Susan Hiller "Channels".

Mike Nelson

Walked down Mile End Road and had a look around a small exhibition in the Whitechapel Gallery on the multi-media magazine Aspen, which was published between 1965 and 1971. It was a bit like McSweeney's, with each edition curated by a different person and featuring people like Susan Sontag and William S. Burroughs. Roland Barthes' "Death of an Author" was first published in it and you can see the original draft with corrections at the exhibition. I studied this essay back in Montreal when I was in Uni - reading it again reminded me of contemporary dance for some reason, and the question of how much of a piece is the choreographer's and how much is the dancer's (limitations). Still, obviously, an interesting question for writers and what they create.

Bought pizzas and salad at Tesco, took the bus home while my boyfriend returned to his studio to collect some material he'll have printed this week. Played Xenoblade Chronicles. Made pizza with salad and ate it while watching cheesy 80s Brit chiller Haunted based on a James Herbert novel (somebody please make him stop writing! Won't somebody think of the trees?) The only good thing in it was Aidan Quinn, a bit of eye candy to distract you from the terrible performances, the silly story and the ridiculous special effects. Bizarrely, during Aidan's sex scene with Kate Beckinsale, a body double was used for him!


Next, we watched the documentary The Dungeons Masters, about three people whose lives revolve around Dungeons and Dragons. Funny, fascinating and horrifying in equal measures.[1]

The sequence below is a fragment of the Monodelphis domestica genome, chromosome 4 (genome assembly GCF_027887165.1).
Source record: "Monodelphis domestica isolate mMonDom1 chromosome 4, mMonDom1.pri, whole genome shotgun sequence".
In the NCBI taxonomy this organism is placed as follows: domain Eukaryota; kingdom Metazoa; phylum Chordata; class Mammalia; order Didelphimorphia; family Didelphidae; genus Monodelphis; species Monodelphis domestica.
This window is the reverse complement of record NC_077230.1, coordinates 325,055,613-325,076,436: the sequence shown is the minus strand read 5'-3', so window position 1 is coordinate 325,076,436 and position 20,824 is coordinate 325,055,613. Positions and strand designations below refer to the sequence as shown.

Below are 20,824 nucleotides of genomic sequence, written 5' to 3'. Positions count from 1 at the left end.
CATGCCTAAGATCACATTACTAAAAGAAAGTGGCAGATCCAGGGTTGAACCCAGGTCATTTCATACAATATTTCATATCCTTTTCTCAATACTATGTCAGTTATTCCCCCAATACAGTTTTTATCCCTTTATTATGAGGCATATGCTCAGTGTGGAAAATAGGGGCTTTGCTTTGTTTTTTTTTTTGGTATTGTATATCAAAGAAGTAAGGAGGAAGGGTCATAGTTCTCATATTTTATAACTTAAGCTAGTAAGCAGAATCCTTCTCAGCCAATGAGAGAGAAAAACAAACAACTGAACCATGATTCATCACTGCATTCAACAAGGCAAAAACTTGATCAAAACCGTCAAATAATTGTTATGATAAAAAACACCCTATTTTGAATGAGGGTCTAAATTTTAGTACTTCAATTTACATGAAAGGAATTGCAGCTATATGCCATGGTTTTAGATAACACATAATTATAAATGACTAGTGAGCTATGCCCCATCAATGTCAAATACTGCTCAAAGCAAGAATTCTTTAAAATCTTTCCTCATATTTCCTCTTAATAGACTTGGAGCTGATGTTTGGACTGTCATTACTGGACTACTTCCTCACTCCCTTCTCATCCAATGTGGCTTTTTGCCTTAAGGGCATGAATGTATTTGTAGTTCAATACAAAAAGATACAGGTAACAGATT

On Sunday:

Had bagels, fried eggs and coffee for breakfast.  Went for a 5K run in the glorious sunshine over Victoria Park. Ran past a Canadian couple we recently met through a Scottish friend we have in common and said a quick hello. Drank a protein smoothie, took a shower, shaved and washed in the bathroom's sink a pair of winter gloves and socks.  Now writing this while waiting for Wink to bake some french fries in the oven and prepare Tuna sandwiches with the last of the bagels.

[1] I used to play Dungeons and Dragons in my early teens - I got all my friends into it.  There's even strong evidence I was the first to play Dungeons and Dragons in Brasil!!!  And I'm not kidding - it was something that didn't exist over there - it was given to me as a gift by my dad in the mid 80s after one of his trips to England. But I'll never be able to prove it.
[2] By the end of the day we'd walked about 9km accumulated over an hour and a half.
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The Song of AchillesThe Song of Achilles by Madeline Miller

My rating: 5 of 5 stars